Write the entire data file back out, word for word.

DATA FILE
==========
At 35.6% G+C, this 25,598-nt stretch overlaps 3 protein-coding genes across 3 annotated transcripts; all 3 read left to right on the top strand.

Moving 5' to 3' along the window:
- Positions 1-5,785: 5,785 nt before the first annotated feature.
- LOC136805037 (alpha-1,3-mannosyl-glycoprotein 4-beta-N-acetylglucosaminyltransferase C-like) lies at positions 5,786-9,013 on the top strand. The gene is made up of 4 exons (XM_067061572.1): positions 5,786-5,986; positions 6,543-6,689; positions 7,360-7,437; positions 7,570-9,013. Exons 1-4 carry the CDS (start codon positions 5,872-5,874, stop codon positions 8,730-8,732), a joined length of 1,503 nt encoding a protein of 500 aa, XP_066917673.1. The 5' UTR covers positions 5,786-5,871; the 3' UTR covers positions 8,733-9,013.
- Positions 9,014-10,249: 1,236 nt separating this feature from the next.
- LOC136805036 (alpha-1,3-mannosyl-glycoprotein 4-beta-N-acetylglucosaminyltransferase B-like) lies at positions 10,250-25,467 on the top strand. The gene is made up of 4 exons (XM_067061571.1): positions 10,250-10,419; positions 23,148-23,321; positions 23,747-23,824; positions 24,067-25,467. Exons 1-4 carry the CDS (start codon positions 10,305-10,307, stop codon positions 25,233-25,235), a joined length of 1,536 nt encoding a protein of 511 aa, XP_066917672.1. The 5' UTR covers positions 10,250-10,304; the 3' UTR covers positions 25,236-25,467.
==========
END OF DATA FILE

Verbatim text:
At 35.6% G+C, this 25,598-nt stretch overlaps 3 protein-coding genes across 3 annotated transcripts; all 3 read left to right on the top strand.

Moving 5' to 3' along the window:
- Positions 1-5,785: 5,785 nt before the first annotated feature.
- LOC136805037 (alpha-1,3-mannosyl-glycoprotein 4-beta-N-acetylglucosaminyltransferase C-like) lies at positions 5,786-9,013 on the top strand. The gene is made up of 4 exons (XM_067061572.1): positions 5,786-5,986; positions 6,543-6,689; positions 7,360-7,437; positions 7,570-9,013. Exons 1-4 carry the CDS (start codon positions 5,872-5,874, stop codon positions 8,730-8,732), a joined length of 1,503 nt encoding a protein of 500 aa, XP_066917673.1. The 5' UTR covers positions 5,786-5,871; the 3' UTR covers positions 8,733-9,013.
- Positions 9,014-10,249: 1,236 nt separating this feature from the next.
- LOC136805036 (alpha-1,3-mannosyl-glycoprotein 4-beta-N-acetylglucosaminyltransferase B-like) lies at positions 10,250-25,467 on the top strand. The gene is made up of 4 exons (XM_067061571.1): positions 10,250-10,419; positions 23,148-23,321; positions 23,747-23,824; positions 24,067-25,467. Exons 1-4 carry the CDS (start codon positions 10,305-10,307, stop codon positions 25,233-25,235), a joined length of 1,536 nt encoding a protein of 511 aa, XP_066917672.1. The 5' UTR covers positions 10,250-10,304; the 3' UTR covers positions 25,236-25,467.